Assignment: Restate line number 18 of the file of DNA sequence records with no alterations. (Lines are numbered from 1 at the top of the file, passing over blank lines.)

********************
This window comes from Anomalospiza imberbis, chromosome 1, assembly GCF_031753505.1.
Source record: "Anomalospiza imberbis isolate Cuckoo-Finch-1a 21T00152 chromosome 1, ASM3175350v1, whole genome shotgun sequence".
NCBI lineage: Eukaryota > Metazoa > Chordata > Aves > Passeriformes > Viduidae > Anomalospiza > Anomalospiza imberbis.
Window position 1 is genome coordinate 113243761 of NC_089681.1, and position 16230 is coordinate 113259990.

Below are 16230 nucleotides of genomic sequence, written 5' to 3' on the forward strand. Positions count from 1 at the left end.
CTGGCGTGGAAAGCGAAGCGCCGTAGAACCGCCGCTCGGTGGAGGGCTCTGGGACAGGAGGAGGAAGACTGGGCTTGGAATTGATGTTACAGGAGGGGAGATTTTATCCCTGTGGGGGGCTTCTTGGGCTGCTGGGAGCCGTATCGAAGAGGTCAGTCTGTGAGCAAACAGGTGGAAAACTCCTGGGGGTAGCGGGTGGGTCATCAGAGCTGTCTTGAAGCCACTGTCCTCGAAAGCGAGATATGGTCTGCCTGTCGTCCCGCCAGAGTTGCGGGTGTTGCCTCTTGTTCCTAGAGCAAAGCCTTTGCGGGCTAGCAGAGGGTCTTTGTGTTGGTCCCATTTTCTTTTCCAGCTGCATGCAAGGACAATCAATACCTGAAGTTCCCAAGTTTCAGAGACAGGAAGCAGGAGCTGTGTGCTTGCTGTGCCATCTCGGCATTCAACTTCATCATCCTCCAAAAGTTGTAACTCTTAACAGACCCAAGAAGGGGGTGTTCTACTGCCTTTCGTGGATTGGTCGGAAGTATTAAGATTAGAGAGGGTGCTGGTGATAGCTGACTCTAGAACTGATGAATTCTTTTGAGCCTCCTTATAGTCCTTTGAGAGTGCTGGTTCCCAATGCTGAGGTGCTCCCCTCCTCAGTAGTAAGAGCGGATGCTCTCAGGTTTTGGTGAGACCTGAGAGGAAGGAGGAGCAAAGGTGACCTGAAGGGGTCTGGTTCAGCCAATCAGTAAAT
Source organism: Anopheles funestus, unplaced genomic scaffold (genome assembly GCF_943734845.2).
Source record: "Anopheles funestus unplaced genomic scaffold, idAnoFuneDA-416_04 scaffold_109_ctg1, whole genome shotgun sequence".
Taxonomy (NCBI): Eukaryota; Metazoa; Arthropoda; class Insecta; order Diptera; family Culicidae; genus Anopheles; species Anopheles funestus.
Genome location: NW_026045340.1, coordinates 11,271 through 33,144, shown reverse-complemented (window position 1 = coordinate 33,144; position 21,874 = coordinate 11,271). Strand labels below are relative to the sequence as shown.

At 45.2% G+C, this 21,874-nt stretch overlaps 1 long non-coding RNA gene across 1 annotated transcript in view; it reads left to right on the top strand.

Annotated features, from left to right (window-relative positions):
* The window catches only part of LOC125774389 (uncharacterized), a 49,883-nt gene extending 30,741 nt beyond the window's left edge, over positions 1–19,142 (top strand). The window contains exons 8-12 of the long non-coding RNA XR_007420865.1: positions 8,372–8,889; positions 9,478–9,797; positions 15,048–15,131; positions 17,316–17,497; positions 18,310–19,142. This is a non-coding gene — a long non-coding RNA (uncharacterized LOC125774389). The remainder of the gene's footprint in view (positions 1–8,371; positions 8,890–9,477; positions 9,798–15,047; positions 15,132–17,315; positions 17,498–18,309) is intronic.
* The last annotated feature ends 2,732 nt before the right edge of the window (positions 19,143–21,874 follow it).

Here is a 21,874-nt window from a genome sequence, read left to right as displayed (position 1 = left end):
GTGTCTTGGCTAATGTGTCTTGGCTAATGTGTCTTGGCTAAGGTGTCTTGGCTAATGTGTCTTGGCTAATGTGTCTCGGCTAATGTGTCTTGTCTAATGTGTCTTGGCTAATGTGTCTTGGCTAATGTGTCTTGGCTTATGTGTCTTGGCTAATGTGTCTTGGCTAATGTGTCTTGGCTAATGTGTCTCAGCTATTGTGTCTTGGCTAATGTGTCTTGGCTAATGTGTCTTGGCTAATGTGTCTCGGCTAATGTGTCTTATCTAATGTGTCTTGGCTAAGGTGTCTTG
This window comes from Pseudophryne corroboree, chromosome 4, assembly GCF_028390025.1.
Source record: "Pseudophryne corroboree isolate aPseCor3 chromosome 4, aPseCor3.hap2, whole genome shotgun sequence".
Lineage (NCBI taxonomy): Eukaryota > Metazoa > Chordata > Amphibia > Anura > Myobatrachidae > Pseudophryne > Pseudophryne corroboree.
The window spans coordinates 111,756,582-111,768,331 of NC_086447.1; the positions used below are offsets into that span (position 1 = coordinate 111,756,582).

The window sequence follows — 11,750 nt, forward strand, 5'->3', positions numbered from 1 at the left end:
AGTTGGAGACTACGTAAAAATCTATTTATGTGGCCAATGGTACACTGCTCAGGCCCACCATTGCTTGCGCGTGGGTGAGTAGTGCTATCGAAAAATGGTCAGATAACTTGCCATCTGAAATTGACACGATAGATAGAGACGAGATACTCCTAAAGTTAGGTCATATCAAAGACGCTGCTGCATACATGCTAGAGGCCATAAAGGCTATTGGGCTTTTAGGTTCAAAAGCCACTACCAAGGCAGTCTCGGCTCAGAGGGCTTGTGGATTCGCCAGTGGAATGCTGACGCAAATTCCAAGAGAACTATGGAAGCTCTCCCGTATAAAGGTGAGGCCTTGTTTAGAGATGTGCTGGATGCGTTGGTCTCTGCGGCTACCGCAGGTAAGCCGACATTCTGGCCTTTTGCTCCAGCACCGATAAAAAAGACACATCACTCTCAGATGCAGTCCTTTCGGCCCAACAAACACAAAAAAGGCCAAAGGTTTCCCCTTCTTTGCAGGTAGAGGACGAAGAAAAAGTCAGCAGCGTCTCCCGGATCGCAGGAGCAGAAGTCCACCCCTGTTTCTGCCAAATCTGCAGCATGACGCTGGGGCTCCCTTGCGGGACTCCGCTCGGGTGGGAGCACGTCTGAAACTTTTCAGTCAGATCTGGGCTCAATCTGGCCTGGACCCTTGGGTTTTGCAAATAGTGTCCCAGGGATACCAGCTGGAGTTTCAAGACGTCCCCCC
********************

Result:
Source record: "Pseudophryne corroboree isolate aPseCor3 chromosome 4, aPseCor3.hap2, whole genome shotgun sequence".